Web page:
How the U.K. Won’t Keep Porn Away From Teens – Smart Media Magazine

How the U.K. Won’t Keep Porn Away From Teens


The adult industry has for the most part taken a wait-and-see approach to the Digital Economy Act, which, not unlike Brexit, has been limping toward an uncertain resolution for some time. Now that the new rules are bearing down on adult sites, the biggest threat the industry sees isn’t the specter of creeping censorship, or of the government getting into citizens’ private business, but of further corporate consolidation by a firm that has already remade the industry in its image.

MindGeek’s largest properties are “tube sites,” as in YouTube, which allow users to upload videos of their own, and which have come to dominate online porn consumption in the last decade. Tube sites have been criticized for embracing a growth strategy common among major online media platforms: turning a blind eye toward stolen content uploaded to their sites in service of growth; then, once they’ve become dominant, using that leverage to work with producers directly.

“What we call free porn is a misnomer, because it’s very often pirated or stolen,” said Shira Tarrant, author of “The Pornography Industry: What Everyone Needs to Know,” and a professor at California State University, Long Beach. Tube sites haven’t just capitalized on stolen content, Dr. Tarrant said: They’ve altered the character of the content itself. “What gets clicked more shows up more.” On large, centralized sites the reliance on algorithmic recommendations (as on some mainstream social media platforms) means that narrow categories of content rise to the top, creating feedback loops. “It can repeat a lot of stereotypes,” she said.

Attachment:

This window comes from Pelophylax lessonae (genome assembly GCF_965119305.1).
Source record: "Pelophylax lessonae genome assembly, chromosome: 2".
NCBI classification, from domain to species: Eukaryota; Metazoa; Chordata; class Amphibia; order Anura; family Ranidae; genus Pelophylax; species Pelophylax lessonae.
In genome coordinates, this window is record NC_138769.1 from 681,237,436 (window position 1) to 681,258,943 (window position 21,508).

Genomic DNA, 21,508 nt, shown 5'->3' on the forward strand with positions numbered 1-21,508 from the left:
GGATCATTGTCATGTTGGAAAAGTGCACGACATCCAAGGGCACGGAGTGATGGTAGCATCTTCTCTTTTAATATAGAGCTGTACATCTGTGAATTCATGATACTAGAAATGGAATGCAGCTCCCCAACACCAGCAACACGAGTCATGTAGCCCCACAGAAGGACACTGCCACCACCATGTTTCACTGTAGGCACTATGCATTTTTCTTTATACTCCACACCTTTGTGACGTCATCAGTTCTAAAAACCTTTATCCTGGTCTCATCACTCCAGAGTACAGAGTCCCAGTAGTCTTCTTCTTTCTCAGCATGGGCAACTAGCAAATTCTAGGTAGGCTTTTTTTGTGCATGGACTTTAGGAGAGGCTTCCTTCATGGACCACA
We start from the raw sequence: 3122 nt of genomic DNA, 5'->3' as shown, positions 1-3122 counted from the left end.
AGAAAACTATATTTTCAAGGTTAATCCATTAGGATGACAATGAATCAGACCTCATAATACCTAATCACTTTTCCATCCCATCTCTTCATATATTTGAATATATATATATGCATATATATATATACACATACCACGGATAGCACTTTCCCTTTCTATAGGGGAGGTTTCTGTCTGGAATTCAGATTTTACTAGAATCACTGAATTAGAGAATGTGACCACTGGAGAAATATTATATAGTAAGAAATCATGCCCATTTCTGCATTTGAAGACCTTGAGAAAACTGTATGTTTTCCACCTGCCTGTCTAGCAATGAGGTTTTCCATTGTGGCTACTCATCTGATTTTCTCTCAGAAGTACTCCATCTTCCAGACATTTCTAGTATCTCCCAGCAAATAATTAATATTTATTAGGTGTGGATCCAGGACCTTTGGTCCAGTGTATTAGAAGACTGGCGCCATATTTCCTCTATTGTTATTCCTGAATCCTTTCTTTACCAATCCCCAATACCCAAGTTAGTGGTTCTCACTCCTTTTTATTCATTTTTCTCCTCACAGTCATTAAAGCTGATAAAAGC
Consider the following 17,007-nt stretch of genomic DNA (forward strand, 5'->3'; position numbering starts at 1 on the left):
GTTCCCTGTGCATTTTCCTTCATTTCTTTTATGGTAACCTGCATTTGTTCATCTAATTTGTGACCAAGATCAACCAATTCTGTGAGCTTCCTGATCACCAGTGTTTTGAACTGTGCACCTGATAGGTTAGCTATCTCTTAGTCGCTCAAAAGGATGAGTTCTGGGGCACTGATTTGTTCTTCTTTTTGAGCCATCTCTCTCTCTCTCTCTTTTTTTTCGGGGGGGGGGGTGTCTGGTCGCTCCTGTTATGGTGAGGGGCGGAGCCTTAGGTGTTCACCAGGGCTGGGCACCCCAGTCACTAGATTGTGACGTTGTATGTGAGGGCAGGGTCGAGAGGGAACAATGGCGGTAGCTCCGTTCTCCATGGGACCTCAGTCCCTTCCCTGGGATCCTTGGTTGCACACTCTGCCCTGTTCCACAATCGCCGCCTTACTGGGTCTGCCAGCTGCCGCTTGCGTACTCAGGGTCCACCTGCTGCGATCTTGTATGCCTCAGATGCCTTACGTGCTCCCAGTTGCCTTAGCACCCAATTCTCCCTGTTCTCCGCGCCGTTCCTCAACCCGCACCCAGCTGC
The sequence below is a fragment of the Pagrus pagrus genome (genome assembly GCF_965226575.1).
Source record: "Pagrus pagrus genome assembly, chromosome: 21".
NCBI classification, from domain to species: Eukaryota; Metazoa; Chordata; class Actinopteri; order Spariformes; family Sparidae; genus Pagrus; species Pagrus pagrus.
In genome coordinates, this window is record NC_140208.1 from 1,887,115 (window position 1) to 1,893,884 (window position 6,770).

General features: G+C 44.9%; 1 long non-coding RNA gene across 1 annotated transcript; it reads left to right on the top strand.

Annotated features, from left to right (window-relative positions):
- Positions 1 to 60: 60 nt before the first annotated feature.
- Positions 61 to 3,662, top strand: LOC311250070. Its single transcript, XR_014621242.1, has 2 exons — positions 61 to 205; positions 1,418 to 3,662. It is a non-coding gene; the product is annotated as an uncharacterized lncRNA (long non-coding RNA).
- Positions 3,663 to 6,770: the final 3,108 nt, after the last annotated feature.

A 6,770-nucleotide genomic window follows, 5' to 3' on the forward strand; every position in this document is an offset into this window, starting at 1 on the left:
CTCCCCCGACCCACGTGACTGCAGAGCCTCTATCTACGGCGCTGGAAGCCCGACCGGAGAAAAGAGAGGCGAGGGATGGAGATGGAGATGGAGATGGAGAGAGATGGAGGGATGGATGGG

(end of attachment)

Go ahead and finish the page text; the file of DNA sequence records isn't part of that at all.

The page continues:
“There’s a lot about MindGeek that the average person doesn’t know,” said Jiz Lee, an adult performer and film producer, including “having built their empire off of pirated content.” Their involvement in enforcing age regulations is doubly worrying because “porn being accessible to children is a problem of their own making.”

“I know that MindGeek says, ‘don’t worry, your information is safe,’ but I think we all have reason to worry,” Dr. Tarrant added. The company has suffered data breaches in the past. And from an industry perspective, installing a MindGeek-owned sign-in portal (from which the company could see, at bare minimum, how popular a competitor is) would feel like one more concession to the porn world’s own fearsome tech giant.

MindGeek has said that it will not actually collect or store any such user data through AgeID; the company will further outsource the actual age verification to separate age verification sites, including Yoti, which verifies users by asking for a selfie and a government issued ID.



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